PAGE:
Any changes the CDC makes will only be cause they are being pushed HARD. Im sure ones high up there must knew they were the cause of the whole ME and CFS mix up to start with (Lake Tahoe). To admit they made a big mistake, maybe has big legal reconcussions on them if people wanted to sue etc
     
    Bob likes this.
  7. Andrew

    Andrew Senior Member

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    The CFSAC recommended the toolkit be removed. The CDC declined. I don't see that as a willingness to improve. That is unless they have some magic changes prepared for the toolkit.

    As it looks now, Unger is a better politician than Reeves, but other than that, she is cut from the same cloth. But I hope I'm wrong. I really do.
     
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  8. Nielk

    Nielk

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    Change can only take place if one admits that there is something wrong with the present situation. The CDC clearly does not see that there is anything wrong with their current toolkit.
     
    justinreilly likes this.
  9. alex3619

    alex3619 Senior Member

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    My guess is they are still hung up on the claim that CBT and GET are "evidence based". Given the probable study bias range, misdiagnosis rates and tiny outcomes that do not improve functional capacity, the claim to CBT and GET being evidence based is ludicrous. Most of those researching biomedical ME understand this. I think researchers at the CDC might get this in time, hopefully, but first they have to engage with the science and avoid rubber stamp dogma.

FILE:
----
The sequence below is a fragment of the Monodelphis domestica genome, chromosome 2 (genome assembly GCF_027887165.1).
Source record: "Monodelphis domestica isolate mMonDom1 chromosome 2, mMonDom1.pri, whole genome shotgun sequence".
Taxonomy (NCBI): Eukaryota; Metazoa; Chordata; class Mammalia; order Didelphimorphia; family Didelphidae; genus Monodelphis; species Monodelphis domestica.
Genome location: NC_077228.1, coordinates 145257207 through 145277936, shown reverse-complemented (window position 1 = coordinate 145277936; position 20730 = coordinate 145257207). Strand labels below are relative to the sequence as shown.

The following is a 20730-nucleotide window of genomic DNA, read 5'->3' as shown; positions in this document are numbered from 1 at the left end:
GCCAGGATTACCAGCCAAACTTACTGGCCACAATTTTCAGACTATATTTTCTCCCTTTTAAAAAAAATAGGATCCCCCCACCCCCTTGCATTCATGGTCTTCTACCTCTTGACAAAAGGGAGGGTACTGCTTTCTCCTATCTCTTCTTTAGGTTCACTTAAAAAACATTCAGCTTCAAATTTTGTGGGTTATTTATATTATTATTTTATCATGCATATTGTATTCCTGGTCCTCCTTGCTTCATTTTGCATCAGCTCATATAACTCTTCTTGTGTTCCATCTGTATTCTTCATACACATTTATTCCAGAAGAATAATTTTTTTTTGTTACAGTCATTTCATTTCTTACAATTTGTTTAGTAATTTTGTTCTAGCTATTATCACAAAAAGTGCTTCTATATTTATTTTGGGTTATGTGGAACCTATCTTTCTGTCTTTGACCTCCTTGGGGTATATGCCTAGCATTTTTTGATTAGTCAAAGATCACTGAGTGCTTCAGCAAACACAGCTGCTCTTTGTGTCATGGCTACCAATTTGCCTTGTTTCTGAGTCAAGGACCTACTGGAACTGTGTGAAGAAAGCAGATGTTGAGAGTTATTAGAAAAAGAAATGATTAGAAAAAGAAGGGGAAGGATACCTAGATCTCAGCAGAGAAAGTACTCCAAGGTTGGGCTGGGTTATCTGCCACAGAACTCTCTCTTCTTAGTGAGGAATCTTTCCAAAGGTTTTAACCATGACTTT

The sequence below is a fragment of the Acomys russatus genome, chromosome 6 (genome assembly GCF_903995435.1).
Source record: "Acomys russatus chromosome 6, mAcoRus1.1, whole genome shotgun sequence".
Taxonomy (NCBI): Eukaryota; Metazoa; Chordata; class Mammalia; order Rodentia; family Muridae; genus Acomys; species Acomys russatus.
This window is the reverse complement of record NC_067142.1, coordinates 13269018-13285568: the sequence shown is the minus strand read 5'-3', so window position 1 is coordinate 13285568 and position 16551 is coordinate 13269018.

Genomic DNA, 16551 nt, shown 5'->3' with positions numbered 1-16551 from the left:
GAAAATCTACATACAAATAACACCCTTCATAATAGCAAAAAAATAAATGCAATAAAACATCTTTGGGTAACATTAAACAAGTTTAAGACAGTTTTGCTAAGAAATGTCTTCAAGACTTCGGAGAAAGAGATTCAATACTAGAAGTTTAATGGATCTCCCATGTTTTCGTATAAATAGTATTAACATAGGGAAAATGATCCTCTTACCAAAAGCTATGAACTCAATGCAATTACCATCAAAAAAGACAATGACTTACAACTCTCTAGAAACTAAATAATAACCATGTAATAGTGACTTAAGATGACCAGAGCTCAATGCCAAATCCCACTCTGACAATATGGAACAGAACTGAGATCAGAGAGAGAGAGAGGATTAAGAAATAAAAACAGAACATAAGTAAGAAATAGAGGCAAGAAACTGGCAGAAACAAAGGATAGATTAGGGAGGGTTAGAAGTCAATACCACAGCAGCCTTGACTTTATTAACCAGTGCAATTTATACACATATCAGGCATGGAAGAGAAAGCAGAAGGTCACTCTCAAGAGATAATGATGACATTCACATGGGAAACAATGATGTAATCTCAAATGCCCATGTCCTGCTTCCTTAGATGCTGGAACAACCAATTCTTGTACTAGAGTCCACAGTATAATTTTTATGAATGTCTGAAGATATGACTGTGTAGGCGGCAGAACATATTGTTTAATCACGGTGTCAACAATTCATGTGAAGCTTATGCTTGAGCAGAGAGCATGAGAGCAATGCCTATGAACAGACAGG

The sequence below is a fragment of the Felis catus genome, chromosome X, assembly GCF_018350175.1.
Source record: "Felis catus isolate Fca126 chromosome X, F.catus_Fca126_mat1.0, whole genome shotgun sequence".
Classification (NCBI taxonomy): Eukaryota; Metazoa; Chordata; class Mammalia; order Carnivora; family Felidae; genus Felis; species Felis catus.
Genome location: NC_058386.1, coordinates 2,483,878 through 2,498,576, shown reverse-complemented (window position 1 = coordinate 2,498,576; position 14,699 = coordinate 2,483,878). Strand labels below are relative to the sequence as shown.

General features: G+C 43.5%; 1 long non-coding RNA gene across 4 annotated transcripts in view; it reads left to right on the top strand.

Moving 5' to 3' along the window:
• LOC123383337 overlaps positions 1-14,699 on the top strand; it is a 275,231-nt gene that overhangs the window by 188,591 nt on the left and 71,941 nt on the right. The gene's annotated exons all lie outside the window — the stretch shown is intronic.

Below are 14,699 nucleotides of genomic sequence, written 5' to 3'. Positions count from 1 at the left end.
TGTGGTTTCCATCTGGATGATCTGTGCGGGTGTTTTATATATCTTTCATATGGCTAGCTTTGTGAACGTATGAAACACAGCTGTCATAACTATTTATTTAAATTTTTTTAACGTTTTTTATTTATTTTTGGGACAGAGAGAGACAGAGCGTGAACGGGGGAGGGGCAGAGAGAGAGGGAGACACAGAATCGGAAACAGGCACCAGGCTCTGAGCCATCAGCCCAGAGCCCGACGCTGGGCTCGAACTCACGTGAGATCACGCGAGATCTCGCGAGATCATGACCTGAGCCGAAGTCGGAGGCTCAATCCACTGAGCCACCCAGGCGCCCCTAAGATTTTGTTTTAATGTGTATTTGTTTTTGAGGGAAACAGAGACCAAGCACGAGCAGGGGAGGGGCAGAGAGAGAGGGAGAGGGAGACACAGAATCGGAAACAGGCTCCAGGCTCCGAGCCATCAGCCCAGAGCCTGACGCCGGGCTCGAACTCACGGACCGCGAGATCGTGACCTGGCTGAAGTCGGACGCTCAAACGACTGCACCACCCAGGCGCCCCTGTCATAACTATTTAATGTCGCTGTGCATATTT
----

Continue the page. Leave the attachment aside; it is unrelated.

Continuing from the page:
Bye, Alex
     
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  10. Ember

    Ember Senior Member

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    The Toolkit explicitly applies to CFS, not to ME.
     
  11. Andrew

    Andrew Senior Member

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    The people in the Lake Tahoe cohort have ME. The name given to them was CFS. It is to this population, and people like them, that the toolkit is being applied to. If the CDC is claiming otherwise, then they are just trying to weasel out of the big blunder they made with ME.
     
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  12. justinreilly

    justinreilly Stop the IoM & P2P! Adopt CCC!

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    In fact, Dr. Unger admitted at a CFSAC meeting that the Reeves Empirical Criteria are NOT empirical! But she continues to use it currently in three ongoing studies. She is only marginally better than Reeves. She needs to go NOW! We need a real leader in that position such as Komaroff, Cheney, Peterson, etc., then everything else good would flow from that. I continue to demand she be replaced NOW. Please join me in this demand whenever you can. thanks everyone!
     
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  13. justinreilly

    justinreilly Stop the IoM & P2P! Adopt CCC!

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    For the past year or so I have emailed a long list of HHS brass about twice a week with three demands, one of them being that Unger go, two that the Reeves criteria be dumped and three that funding for biomed research be increased. I occasionally email the White House, but you have to fill out a form every time so this is more time consuming.